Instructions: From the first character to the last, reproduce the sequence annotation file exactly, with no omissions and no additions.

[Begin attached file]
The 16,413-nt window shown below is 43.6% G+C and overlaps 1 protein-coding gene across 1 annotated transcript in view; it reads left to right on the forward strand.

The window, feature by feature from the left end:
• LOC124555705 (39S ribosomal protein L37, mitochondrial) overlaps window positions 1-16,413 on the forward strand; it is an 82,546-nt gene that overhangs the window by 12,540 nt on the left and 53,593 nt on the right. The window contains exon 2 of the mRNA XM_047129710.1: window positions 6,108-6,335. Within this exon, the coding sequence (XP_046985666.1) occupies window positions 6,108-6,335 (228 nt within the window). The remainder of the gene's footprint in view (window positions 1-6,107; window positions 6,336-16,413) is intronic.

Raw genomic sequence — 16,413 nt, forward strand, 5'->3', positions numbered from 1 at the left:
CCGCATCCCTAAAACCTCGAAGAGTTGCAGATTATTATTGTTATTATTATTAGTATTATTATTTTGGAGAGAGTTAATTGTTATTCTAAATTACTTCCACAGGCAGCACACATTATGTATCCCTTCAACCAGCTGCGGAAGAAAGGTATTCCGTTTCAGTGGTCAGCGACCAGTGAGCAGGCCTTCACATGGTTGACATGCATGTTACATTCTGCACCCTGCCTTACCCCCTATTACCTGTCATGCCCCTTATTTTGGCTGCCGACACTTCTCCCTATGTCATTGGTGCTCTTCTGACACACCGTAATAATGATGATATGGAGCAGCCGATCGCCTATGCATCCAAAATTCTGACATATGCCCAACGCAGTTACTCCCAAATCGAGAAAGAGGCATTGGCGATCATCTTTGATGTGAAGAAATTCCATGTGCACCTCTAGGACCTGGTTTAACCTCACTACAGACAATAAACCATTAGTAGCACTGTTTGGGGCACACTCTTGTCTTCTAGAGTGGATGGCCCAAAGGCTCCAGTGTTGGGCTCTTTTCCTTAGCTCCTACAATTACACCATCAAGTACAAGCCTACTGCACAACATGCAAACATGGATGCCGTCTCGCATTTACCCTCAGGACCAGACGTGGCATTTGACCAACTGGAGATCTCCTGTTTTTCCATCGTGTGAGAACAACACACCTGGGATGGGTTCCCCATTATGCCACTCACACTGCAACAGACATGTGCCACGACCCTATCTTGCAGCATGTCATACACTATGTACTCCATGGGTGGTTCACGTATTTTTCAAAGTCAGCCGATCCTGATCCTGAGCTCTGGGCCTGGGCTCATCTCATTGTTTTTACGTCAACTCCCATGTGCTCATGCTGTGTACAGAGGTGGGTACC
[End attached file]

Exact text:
The 16,413-nt window shown below is 43.6% G+C and overlaps 1 protein-coding gene across 1 annotated transcript in view; it reads left to right on the forward strand.

The window, feature by feature from the left end:
• LOC124555705 (39S ribosomal protein L37, mitochondrial) overlaps window positions 1-16,413 on the forward strand; it is an 82,546-nt gene that overhangs the window by 12,540 nt on the left and 53,593 nt on the right. The window contains exon 2 of the mRNA XM_047129710.1: window positions 6,108-6,335. Within this exon, the coding sequence (XP_046985666.1) occupies window positions 6,108-6,335 (228 nt within the window). The remainder of the gene's footprint in view (window positions 1-6,107; window positions 6,336-16,413) is intronic.

Raw genomic sequence — 16,413 nt, forward strand, 5'->3', positions numbered from 1 at the left:
CCGCATCCCTAAAACCTCGAAGAGTTGCAGATTATTATTGTTATTATTATTAGTATTATTATTTTGGAGAGAGTTAATTGTTATTCTAAATTACTTCCACAGGCAGCACACATTATGTATCCCTTCAACCAGCTGCGGAAGAAAGGTATTCCGTTTCAGTGGTCAGCGACCAGTGAGCAGGCCTTCACATGGTTGACATGCATGTTACATTCTGCACCCTGCCTTACCCCCTATTACCTGTCATGCCCCTTATTTTGGCTGCCGACACTTCTCCCTATGTCATTGGTGCTCTTCTGACACACCGTAATAATGATGATATGGAGCAGCCGATCGCCTATGCATCCAAAATTCTGACATATGCCCAACGCAGTTACTCCCAAATCGAGAAAGAGGCATTGGCGATCATCTTTGATGTGAAGAAATTCCATGTGCACCTCTAGGACCTGGTTTAACCTCACTACAGACAATAAACCATTAGTAGCACTGTTTGGGGCACACTCTTGTCTTCTAGAGTGGATGGCCCAAAGGCTCCAGTGTTGGGCTCTTTTCCTTAGCTCCTACAATTACACCATCAAGTACAAGCCTACTGCACAACATGCAAACATGGATGCCGTCTCGCATTTACCCTCAGGACCAGACGTGGCATTTGACCAACTGGAGATCTCCTGTTTTTCCATCGTGTGAGAACAACACACCTGGGATGGGTTCCCCATTATGCCACTCACACTGCAACAGACATGTGCCACGACCCTATCTTGCAGCATGTCATACACTATGTACTCCATGGGTGGTTCACGTATTTTTCAAAGTCAGCCGATCCTGATCCTGAGCTCTGGGCCTGGGCTCATCTCATTGTTTTTACGTCAACTCCCATGTGCTCATGCTGTGTACAGAGGTGGGTACC